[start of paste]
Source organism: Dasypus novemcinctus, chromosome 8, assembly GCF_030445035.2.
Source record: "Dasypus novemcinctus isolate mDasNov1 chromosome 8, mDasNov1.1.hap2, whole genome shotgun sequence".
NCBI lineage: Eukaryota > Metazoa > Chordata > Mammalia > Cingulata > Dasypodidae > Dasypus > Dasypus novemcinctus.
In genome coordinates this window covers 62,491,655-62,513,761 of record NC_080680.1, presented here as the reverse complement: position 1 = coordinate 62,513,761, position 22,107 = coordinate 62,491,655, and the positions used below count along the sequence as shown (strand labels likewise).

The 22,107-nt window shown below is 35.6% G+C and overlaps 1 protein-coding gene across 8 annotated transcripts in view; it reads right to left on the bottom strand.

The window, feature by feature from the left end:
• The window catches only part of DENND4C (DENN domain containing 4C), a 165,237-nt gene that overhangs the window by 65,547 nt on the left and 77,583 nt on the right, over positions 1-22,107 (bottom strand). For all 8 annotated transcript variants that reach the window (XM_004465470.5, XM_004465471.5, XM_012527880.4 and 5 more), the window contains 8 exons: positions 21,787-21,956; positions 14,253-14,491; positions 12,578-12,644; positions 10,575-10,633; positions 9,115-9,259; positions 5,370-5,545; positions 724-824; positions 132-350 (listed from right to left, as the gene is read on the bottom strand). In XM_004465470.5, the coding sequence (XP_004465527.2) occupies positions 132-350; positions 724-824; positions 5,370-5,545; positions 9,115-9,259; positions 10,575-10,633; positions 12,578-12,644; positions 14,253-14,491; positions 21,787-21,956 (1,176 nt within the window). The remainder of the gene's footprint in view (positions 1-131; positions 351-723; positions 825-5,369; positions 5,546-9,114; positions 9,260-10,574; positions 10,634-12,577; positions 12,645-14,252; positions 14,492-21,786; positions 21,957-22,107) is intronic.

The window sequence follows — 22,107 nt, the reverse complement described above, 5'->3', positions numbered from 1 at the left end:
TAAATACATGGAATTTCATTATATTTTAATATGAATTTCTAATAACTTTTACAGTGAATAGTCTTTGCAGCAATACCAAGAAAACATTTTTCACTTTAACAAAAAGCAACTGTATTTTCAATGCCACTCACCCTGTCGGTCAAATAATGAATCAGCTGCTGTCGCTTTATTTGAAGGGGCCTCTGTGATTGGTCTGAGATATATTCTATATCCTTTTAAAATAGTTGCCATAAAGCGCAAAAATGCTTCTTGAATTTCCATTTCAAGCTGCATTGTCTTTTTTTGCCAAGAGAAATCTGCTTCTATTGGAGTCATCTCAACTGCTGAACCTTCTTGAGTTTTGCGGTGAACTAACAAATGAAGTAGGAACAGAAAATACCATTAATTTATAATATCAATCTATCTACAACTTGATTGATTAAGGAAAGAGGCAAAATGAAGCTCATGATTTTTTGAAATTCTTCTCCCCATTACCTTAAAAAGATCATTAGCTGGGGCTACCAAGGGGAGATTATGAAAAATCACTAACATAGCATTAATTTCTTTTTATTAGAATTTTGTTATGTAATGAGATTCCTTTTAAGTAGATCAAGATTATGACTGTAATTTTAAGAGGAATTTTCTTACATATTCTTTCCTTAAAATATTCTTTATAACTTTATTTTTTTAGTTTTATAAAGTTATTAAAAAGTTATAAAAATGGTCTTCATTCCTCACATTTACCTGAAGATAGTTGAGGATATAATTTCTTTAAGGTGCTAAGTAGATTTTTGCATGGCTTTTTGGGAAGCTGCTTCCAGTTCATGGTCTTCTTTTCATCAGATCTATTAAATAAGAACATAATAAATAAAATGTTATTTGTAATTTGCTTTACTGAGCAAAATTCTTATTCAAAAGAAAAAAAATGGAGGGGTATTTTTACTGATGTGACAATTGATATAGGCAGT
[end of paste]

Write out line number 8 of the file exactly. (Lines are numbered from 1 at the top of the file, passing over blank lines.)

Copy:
The window sequence follows — 22,107 nt, the reverse complement described above, 5'->3', positions numbered from 1 at the left end: